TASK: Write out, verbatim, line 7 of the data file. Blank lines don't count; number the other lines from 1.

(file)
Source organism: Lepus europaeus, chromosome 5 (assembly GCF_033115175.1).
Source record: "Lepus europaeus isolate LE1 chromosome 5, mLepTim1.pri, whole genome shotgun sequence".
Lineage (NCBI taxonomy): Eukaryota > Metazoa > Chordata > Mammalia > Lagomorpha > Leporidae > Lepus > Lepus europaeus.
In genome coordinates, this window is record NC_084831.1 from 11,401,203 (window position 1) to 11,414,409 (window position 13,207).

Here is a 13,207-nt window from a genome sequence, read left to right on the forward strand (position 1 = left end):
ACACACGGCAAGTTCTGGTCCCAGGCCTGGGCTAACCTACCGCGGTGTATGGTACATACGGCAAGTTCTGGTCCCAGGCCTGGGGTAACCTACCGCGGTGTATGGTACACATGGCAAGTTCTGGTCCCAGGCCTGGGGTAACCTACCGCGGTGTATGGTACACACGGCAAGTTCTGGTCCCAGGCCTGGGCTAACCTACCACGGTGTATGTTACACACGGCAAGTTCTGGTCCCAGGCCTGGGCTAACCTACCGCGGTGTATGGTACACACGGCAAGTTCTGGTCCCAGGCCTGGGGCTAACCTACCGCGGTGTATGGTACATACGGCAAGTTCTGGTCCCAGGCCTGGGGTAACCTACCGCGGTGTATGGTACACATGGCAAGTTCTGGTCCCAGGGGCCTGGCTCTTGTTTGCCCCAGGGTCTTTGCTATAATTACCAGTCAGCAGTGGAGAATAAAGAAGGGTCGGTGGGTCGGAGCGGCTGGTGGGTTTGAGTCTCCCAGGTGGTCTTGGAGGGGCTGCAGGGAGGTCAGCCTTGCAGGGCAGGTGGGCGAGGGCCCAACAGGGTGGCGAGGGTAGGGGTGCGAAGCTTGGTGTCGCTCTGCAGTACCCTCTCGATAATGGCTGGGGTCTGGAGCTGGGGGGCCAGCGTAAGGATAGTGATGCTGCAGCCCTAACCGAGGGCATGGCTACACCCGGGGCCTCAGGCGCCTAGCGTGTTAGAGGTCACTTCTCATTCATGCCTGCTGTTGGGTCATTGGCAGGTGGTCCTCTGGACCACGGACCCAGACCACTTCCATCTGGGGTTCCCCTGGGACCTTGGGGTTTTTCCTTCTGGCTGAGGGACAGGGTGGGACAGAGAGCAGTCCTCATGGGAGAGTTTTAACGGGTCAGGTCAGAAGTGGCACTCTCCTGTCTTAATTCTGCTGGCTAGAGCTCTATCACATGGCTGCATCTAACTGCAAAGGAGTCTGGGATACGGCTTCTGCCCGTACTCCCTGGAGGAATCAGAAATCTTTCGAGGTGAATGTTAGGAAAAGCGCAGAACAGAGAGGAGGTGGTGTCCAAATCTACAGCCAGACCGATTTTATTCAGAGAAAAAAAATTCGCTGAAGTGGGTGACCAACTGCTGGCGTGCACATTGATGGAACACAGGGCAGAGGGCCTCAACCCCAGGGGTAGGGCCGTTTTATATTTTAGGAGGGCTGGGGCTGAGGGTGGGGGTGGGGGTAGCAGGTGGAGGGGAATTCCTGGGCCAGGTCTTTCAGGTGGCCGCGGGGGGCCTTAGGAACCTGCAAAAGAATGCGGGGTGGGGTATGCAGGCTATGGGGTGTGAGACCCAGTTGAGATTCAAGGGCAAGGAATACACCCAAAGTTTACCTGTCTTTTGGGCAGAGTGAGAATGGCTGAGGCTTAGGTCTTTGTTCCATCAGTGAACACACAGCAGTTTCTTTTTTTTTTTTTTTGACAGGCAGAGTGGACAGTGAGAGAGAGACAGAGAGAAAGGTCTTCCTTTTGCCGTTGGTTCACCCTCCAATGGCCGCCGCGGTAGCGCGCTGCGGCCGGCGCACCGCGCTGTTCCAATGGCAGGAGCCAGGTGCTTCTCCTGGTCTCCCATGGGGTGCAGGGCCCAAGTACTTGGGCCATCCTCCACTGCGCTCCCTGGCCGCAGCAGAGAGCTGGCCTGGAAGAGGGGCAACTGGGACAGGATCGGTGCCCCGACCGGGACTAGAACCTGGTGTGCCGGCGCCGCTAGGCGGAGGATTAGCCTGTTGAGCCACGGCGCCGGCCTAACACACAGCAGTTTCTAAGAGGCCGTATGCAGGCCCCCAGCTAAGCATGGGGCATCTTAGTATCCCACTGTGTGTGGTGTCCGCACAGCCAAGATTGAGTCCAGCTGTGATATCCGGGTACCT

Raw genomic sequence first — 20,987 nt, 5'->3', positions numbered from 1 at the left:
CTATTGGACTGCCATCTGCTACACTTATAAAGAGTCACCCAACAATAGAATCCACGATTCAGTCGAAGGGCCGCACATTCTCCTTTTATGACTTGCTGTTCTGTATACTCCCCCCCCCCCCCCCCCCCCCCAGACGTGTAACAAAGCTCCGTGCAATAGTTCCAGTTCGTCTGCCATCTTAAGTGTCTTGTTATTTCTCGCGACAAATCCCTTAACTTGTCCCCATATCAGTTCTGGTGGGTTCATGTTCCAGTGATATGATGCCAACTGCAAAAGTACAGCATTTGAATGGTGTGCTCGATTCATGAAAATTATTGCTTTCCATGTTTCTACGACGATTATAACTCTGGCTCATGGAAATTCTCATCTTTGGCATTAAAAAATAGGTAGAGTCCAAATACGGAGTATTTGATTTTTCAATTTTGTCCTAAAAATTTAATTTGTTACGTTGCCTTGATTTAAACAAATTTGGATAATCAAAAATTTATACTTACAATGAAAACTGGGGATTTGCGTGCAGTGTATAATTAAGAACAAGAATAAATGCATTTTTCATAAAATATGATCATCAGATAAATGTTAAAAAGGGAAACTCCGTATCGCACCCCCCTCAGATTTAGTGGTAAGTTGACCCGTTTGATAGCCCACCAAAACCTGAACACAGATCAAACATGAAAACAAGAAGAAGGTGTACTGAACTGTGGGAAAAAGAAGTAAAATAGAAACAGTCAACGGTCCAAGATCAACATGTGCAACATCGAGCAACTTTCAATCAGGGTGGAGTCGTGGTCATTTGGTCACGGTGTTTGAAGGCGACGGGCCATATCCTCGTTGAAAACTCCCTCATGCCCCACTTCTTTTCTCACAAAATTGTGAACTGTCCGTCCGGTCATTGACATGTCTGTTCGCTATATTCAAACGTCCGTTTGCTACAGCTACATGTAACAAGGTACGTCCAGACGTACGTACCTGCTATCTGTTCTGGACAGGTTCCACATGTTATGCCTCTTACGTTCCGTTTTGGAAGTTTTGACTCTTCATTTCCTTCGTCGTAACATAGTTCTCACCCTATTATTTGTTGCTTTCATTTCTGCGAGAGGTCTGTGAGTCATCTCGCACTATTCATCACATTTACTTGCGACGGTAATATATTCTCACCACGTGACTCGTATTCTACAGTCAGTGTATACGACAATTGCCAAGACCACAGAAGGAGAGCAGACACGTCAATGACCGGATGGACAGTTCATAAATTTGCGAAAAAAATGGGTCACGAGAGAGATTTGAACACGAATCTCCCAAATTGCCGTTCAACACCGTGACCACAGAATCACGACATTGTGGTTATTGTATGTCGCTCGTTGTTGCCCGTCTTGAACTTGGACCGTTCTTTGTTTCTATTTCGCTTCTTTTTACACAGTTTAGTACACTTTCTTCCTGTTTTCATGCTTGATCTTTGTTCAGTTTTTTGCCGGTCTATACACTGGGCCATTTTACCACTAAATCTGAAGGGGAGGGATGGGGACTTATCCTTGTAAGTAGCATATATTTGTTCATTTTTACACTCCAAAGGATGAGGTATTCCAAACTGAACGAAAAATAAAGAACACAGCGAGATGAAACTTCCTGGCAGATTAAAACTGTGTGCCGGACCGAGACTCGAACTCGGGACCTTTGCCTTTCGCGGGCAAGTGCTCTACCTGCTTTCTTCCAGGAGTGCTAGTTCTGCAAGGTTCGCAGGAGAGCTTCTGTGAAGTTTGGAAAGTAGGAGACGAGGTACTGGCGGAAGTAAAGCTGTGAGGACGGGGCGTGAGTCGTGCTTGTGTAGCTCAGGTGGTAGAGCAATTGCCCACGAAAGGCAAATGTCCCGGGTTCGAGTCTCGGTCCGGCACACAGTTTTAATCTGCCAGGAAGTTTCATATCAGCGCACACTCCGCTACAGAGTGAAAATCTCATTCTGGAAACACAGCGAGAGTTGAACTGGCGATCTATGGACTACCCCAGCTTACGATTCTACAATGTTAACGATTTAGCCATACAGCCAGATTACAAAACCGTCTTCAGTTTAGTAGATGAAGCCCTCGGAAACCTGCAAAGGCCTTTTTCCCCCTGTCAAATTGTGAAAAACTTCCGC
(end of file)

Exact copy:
Raw genomic sequence first — 20,987 nt, 5'->3', positions numbered from 1 at the left: